Closer contacts between retired Taiwanese generals and the Chinese authorities have sparked concerns in Washington, the island's major arms supplier, media and an official said Aug. 30.
The former generals started visiting China years ago, but with Taiwan's mainland ties improving rapidly since 2008, the trips have become so frequent that they have drawn U.S. attention, the Taipei-based China Times said.
"The United States has voiced its concerns to (Taiwan's de facto ambassador) Jason Yuan and voiced the hope that Taiwan can come up with an explanation," the paper said, without naming the source.
It said Washington was especially concerned if such contacts may endanger long-standing military cooperation projects with Taiwan.
Washington is also wondering if the visits mark the beginning of discussion about military exchanges and the establishment of confidence-building measures between the two former cross-Strait rivals, it said.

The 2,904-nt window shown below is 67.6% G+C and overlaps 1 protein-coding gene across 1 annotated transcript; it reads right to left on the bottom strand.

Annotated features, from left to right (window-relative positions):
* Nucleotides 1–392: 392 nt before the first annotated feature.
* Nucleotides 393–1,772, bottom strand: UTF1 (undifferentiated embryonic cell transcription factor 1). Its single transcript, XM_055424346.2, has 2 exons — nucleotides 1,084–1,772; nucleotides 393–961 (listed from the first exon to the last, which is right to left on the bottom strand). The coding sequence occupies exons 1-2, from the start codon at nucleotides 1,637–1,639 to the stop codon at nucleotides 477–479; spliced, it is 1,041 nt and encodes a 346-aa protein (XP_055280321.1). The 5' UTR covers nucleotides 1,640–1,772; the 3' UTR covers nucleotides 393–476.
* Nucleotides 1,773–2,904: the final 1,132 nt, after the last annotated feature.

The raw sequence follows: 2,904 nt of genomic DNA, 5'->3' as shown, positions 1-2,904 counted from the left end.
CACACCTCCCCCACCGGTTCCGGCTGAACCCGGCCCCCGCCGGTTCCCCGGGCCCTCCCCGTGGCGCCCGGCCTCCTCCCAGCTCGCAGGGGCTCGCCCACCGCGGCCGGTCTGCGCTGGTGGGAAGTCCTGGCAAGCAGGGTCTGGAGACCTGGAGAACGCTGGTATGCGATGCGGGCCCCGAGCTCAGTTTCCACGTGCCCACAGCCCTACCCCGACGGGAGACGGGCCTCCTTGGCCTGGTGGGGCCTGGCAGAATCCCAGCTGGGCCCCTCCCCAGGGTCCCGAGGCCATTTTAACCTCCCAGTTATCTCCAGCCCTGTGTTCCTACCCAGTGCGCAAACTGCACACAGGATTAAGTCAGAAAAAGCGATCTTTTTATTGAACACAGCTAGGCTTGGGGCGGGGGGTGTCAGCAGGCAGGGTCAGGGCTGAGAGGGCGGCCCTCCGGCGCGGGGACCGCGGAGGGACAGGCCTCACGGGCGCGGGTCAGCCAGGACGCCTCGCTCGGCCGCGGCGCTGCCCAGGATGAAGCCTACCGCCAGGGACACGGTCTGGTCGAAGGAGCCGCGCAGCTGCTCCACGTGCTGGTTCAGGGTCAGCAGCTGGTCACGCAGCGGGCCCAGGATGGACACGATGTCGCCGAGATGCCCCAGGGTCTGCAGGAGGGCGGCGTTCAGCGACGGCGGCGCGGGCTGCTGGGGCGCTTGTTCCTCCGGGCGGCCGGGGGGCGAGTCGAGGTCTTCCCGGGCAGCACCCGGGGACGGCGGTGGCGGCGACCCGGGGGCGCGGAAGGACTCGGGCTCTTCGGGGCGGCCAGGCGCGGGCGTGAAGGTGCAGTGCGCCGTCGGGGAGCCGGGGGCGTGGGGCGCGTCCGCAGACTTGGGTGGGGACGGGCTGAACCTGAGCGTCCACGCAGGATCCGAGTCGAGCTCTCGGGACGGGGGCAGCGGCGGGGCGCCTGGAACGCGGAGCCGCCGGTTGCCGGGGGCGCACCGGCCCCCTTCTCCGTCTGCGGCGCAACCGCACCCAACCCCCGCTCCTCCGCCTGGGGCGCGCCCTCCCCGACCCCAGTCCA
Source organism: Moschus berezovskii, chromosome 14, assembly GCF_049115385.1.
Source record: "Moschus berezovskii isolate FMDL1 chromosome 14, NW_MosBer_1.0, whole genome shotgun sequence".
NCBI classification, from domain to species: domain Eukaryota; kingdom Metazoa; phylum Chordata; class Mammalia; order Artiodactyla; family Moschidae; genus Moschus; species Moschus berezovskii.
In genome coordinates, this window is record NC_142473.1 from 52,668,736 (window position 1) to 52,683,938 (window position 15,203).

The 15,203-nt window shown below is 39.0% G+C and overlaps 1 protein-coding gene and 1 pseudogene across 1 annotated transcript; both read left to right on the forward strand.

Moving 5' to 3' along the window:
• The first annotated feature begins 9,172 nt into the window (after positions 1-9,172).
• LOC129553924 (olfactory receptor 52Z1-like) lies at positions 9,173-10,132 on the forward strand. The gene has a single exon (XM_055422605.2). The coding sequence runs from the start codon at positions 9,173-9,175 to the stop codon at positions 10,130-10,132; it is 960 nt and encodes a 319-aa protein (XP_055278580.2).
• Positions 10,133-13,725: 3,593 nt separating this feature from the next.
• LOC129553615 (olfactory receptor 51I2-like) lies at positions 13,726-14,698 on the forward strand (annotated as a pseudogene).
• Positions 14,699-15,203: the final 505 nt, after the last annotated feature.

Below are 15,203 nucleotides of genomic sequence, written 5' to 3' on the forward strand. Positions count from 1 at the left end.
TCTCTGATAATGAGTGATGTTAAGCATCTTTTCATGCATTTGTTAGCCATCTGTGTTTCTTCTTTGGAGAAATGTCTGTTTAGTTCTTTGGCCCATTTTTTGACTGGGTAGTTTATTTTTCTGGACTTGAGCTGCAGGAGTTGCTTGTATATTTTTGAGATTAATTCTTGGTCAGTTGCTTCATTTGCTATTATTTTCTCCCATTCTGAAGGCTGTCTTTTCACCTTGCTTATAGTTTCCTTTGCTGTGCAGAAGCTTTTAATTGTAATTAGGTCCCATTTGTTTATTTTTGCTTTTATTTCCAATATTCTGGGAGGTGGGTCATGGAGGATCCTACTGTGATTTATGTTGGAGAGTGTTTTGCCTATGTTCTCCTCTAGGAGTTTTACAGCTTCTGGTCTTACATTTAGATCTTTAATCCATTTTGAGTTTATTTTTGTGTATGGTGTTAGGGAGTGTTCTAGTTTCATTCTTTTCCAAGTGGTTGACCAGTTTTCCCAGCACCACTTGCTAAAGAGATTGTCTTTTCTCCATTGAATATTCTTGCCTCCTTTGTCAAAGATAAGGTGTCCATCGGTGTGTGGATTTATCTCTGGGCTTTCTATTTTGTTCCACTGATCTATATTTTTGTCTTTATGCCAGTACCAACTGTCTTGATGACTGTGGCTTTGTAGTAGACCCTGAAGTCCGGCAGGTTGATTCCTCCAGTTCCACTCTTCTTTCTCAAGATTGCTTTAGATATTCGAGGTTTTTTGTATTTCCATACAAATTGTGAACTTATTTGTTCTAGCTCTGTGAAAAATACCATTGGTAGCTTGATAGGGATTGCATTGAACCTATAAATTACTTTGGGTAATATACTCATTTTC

"It would be understandable if the United States voices such concerns, given the fast improving ties between Taipei and Beijing," said Chen Wen-yi, deputy chief of the foreign ministry's North American Affairs Department.
But he said the concerns were unnecessary as the visits were not authorized by the government.
Beijing still regards Taiwan as part of its territory awaiting reunification, by force if necessary, although the island has ruled itself since the end of a civil war in 1949.
Despite the underlying tension, relations have improved markedly since 2008 when Ma Ying-jeou of the China-friendly Kuomintang party became president, pledging to boost trade links and allowing in more Chinese tourists.